Spitting Lyrics During “Bad Blood”
@breabeckman Bad blood 🔥 #theerastour #seattletstheerastour #swiftie #swifttok #seattleswifties #swiftquake #badblood #1989taylorsversion ♬ original sound – Bre(Taylor’s Version)
While Kendrick Lamar has yet to show up to an Eras Tour show, Swift does not let his bars from “Bad Blood (Remix)” go unsung. Along with the crowd, the singer will sing her lines, “Band-Aids don’t fix bullet holes, you say sorry just for show. If you live like that, you live with ghosts,” then chants off-mic Lamar’s famous lines: “You forgive, you forget, but you never let it (pause) go!”
Chant/Move: After the lyrics, “If you live like that, you live with ghosts,” sing Kendrick’s lines, “You forgive, you forget, but you never let it go!”
“She’s fine!” During “Bad Blood”
In addition, on Night Two of the Philadelphia shows, a security guard incident had Swift singing on stage for him to leave a fan alone. On beat to the song – incredible, we know – Taylor sung, “She’s fine! Cause baby now we got bad blood. She wasn’t doing anything. Mad Love. Hey stop! Cause baby now we got bad blood. Hey! Stop!”
Chant/Move: “Oh, it’s so sad to think about the good times, you and I” sing “She’s fine!”
There are no recognizable chants in this section, but there are a few secrets that we won’t spoil for the tour. All we will say is prepare to see Taylor one second, and the next you won’t.
Here for Taylor During “Anti-Hero”
A newly-deemed famous Taylor Swift anthem, “Anti-Hero” is known for being bluntly honest about mental health and struggling with other people’s judgements. In honor of this, during the second pre-chorus of the song, after singing “Did you hear my covert narcissism I disguise as altruism like some kind of congressman?” the crowd chants back at her, “Taylor, you’ll be fine!” This harkens back to Jack Antonoff’s lyrics in the “Anti-Hero (Featuring Bleachers)” remix.
Chant/Move: Sing “Taylor, you’ll be fine!” instead of “Tale as old as time” during the second pre-chorus.
Asking Taylor Questions in “Bejeweled”
@tyvid5 my audition to make this the new 123 LGB #tstheerastour #swifttok #houstontstheerastour ♬ where are you going taylor – tyler conroy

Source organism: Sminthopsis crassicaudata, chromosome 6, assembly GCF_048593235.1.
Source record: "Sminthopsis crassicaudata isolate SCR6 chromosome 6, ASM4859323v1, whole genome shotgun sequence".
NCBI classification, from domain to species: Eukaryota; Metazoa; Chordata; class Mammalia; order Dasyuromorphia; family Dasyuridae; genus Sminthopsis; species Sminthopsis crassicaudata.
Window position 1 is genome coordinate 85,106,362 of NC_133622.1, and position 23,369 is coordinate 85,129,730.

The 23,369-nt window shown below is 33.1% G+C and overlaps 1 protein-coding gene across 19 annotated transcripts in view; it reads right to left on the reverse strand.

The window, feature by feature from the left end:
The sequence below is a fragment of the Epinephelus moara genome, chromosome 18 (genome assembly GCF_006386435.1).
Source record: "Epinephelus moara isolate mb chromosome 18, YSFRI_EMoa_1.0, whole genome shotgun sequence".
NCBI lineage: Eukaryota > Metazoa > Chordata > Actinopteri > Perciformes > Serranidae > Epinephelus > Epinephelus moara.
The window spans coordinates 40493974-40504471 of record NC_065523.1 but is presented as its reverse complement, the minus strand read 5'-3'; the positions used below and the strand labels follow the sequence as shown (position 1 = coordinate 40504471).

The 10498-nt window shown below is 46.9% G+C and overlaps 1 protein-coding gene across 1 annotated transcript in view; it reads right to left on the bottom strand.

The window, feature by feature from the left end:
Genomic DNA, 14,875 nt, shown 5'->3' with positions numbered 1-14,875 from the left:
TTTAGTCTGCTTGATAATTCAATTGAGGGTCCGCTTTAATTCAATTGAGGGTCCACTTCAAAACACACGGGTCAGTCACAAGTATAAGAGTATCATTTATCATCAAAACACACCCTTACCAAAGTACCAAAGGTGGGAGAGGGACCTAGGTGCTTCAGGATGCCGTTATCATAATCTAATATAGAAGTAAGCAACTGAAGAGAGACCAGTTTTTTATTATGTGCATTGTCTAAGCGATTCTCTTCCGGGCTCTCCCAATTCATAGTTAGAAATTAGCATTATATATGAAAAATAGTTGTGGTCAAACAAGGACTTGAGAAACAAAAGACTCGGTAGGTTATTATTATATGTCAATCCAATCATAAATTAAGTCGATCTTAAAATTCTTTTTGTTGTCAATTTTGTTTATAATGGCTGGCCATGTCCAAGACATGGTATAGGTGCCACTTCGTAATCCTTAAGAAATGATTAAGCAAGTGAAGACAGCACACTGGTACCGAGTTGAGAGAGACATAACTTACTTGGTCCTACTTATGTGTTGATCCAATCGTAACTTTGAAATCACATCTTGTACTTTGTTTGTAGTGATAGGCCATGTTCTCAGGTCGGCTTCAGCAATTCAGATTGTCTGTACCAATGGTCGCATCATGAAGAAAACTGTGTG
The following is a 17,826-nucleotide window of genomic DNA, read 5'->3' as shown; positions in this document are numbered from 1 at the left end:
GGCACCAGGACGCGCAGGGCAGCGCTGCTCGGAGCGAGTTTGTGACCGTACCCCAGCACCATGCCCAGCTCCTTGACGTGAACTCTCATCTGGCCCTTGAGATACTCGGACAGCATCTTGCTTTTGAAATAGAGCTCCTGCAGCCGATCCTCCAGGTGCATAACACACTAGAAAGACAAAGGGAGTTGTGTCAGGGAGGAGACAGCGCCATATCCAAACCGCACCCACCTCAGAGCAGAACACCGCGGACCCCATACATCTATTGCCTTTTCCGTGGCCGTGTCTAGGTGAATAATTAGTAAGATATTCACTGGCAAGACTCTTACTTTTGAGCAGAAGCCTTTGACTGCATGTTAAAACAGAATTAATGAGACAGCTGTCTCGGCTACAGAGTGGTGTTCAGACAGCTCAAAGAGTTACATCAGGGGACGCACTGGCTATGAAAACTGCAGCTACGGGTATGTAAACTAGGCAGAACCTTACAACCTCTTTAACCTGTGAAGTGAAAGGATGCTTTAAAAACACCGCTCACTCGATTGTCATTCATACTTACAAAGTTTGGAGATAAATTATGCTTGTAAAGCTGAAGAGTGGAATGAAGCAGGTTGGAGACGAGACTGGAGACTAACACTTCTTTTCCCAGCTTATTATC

Fan Tyler Conroy posted a video of himself at one of the Houston shows starting the newest chant. In his Tiktok, Taylor sings “And by the way,” and in-between her next lyrics, he chants, “Where are you going Taylor?” The singer responds with the lyrics, “I’m going out tonight.” Over a dozen shows later, and the chant can still be heard through the stands.
Chant/Move: Ask “Where are you going, Taylor?” after the line, “And by the way.”
The Errors Tour Chant in “Bejeweled”
@madeleinesedillos 💎 Sapphire tears on MySpace sadness became my whole sky 💎 #Theerastour #theerrorstour #denver #empowerfield #denvern2 #taylorsversion #lowerbowl #midnights #bejeweled #bejewelederastour #denvertheerastour #denvertheerastournight2 #Taylorswift #taylorswiftmyspace #swifttok #swiftie #picturetoburn #timeless #starlight #backtodecember #taylorsversion ♬ original sound – Madeleine
Not necessarily a well-known chant, but if you want to sing along to one of the singer’s funniest lyric mix-ups, we are sure Taylor Swift herself would approve. During Night Two in Denver, Swift accidentally sang “Sapphire tears on Myspace” instead of “Sapphire tears on my face,” and now we can’t unhear the new lyrics.
Chant/Move: Consider singing “Sapphire tears on Myspace” instead of “Sapphire tears on my face” during the bridge.
“Karma” is Taylor’s Boyfriend
This new chant Taylor Swift herself created during Night Two in Buenos Aires, Argentina. Her boyfriend Travis Kelce, tight end for the NFL’s Kansas City Chiefs, was in the crowd watching Taylor doing her thing on stage, when she decided to surprise him. During “Karma,” the last song of the night, Swift normally sings “Karma is the guy on the screen, coming straight home to me.” Instead, she went with the obvious choice: “Karma is the guy on the Chief’s coming straight home to me.” Let’s just say, we are never singing the original lyrics again.
Chant/Move: Sing “Karma is the guy in the Chief’s coming straight home to me” instead of “Karma is the guy on the screen, coming straight home to me”